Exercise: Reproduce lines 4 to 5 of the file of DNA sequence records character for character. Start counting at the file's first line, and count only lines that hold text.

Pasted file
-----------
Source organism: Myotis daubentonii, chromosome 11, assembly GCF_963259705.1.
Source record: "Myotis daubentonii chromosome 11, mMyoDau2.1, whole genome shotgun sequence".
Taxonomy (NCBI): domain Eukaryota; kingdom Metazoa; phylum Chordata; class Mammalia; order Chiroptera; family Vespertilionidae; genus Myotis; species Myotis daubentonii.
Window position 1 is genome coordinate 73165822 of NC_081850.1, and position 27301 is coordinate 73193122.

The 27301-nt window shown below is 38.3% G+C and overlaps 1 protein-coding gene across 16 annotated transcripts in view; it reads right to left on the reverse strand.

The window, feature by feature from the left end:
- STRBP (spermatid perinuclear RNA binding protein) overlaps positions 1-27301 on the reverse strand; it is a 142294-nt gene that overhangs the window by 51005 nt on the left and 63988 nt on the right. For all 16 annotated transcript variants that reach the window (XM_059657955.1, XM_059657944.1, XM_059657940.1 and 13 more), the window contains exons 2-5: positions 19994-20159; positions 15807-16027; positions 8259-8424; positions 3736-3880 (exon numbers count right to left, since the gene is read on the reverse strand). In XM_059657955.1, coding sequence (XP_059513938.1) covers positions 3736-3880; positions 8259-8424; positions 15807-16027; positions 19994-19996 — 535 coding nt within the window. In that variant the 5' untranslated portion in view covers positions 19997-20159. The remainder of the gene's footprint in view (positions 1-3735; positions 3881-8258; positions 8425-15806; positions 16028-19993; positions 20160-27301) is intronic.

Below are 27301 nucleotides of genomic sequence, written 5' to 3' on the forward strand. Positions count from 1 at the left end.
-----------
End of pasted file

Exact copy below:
Window position 1 is genome coordinate 73165822 of NC_081850.1, and position 27301 is coordinate 73193122.

The 27301-nt window shown below is 38.3% G+C and overlaps 1 protein-coding gene across 16 annotated transcripts in view; it reads right to left on the reverse strand.